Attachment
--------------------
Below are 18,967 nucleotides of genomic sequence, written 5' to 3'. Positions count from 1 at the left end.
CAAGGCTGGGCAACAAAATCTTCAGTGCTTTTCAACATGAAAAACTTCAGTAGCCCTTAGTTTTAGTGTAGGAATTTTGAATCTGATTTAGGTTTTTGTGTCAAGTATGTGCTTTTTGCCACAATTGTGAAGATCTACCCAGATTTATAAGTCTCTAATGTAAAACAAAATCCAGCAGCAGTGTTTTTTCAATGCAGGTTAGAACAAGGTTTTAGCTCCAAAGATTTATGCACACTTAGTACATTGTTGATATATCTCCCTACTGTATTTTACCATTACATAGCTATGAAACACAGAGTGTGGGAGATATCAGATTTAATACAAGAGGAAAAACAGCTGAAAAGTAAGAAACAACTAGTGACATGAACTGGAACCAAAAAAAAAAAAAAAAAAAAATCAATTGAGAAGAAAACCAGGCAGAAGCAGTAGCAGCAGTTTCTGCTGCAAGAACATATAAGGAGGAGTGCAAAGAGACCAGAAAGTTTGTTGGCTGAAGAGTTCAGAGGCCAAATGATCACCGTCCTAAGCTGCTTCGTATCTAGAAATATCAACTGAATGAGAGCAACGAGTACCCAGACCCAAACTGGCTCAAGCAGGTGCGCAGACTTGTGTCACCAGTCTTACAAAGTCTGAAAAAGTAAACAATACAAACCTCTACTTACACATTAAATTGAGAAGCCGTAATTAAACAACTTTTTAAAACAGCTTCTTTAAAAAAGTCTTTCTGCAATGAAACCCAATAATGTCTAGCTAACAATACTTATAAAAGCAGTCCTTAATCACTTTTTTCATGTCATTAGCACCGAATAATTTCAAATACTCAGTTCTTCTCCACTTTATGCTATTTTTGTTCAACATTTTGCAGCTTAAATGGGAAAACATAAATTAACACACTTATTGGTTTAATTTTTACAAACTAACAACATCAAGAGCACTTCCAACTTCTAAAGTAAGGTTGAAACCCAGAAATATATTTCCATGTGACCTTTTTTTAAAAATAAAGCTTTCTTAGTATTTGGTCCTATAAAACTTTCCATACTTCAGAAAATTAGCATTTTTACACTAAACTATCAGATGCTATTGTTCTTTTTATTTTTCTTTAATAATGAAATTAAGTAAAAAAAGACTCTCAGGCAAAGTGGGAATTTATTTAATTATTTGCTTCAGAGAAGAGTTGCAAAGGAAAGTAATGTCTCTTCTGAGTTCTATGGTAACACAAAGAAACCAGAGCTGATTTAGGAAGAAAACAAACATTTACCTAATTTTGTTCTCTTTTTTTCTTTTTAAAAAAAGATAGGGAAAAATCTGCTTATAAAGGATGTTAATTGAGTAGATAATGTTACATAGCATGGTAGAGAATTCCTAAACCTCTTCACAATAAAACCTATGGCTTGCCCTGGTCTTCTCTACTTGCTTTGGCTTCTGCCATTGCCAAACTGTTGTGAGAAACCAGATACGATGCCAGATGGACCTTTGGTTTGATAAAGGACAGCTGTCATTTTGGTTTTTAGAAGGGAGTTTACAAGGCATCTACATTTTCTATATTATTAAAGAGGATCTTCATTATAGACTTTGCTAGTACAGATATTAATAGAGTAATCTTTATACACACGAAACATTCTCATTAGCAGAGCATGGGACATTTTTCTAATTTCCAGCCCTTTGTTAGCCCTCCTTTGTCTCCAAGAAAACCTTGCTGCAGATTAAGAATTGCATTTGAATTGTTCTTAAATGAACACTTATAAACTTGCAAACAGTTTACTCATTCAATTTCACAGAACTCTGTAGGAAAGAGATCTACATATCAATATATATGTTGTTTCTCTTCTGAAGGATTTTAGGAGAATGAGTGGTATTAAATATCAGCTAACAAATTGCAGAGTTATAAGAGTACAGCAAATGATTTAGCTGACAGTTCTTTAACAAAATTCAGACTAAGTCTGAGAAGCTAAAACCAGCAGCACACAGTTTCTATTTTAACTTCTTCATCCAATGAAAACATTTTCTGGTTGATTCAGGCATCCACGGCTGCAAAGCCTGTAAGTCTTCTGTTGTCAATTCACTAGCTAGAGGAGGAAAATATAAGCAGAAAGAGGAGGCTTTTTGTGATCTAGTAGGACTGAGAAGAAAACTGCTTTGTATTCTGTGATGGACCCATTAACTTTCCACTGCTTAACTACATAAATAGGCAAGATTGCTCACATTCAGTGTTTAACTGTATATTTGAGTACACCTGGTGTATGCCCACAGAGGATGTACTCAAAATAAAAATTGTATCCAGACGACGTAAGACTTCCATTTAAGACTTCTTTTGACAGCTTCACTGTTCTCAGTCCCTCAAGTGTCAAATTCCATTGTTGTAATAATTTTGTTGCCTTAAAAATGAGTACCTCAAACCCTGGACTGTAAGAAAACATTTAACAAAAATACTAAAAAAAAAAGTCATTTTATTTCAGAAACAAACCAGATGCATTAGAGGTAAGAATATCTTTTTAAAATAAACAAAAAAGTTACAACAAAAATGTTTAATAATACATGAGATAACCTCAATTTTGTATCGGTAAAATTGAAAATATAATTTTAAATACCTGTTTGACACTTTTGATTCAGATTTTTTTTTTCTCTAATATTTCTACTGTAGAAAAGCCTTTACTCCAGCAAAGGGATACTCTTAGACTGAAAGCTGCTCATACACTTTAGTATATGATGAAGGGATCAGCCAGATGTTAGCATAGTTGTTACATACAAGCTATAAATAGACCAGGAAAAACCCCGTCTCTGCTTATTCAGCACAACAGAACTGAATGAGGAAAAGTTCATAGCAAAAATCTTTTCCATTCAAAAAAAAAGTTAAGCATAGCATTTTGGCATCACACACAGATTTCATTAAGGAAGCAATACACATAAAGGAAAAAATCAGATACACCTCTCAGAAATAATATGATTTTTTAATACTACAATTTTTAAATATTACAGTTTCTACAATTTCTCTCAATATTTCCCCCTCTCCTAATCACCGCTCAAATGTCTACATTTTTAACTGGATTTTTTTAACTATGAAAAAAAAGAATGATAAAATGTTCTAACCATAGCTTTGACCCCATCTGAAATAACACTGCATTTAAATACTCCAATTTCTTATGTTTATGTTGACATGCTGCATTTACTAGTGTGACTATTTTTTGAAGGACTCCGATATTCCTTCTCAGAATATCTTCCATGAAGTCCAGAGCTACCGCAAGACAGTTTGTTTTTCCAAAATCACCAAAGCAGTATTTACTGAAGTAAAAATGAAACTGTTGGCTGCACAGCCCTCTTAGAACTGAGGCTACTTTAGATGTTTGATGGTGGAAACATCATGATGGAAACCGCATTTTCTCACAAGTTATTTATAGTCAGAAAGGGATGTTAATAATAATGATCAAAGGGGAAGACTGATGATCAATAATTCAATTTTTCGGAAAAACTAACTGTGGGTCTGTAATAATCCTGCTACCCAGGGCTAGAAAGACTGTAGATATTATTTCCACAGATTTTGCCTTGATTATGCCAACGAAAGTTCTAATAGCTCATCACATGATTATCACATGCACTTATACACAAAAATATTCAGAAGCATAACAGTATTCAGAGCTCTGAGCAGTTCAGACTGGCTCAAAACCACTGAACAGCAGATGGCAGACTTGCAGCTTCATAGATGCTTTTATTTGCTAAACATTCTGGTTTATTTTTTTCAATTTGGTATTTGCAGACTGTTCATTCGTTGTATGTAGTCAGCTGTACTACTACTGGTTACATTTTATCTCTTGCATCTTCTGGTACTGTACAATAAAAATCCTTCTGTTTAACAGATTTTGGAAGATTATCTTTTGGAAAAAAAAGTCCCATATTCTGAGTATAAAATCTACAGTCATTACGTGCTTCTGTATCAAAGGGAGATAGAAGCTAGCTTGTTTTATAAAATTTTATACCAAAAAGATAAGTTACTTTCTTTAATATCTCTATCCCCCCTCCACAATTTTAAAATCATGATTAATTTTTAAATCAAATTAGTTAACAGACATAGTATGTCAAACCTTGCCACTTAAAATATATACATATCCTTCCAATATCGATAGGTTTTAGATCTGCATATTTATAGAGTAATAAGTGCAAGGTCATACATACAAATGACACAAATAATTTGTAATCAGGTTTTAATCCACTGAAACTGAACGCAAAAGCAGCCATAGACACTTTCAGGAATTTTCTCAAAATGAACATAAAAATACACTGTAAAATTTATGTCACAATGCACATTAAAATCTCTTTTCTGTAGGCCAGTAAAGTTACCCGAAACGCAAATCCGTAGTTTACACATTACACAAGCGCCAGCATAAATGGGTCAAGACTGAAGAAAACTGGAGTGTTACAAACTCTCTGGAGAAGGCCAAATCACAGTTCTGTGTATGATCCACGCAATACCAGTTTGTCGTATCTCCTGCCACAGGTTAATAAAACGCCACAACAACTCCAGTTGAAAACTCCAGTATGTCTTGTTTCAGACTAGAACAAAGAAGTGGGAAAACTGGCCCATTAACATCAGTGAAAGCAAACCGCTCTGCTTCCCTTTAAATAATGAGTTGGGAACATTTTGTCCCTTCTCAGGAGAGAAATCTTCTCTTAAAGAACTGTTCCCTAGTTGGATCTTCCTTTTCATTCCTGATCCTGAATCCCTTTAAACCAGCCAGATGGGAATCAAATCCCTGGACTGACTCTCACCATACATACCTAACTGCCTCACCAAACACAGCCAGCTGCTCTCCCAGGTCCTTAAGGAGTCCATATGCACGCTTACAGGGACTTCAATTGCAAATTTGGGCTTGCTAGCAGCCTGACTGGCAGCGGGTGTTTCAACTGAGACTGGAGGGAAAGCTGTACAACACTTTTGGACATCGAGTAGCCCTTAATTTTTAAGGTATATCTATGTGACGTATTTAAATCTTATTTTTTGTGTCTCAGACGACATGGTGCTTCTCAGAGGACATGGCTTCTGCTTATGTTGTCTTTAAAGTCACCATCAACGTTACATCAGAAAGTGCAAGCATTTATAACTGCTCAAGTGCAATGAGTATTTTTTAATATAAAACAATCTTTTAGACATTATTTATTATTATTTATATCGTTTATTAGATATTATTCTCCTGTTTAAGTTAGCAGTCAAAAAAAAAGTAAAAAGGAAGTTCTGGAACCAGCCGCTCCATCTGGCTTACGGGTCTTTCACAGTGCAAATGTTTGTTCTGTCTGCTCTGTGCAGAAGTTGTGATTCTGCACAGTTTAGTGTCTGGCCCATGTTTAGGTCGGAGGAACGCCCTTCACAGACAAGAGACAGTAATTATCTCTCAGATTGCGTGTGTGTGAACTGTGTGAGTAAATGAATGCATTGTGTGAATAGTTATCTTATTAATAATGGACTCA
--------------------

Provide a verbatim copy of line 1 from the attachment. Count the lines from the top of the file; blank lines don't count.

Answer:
Below are 18,967 nucleotides of genomic sequence, written 5' to 3'. Positions count from 1 at the left end.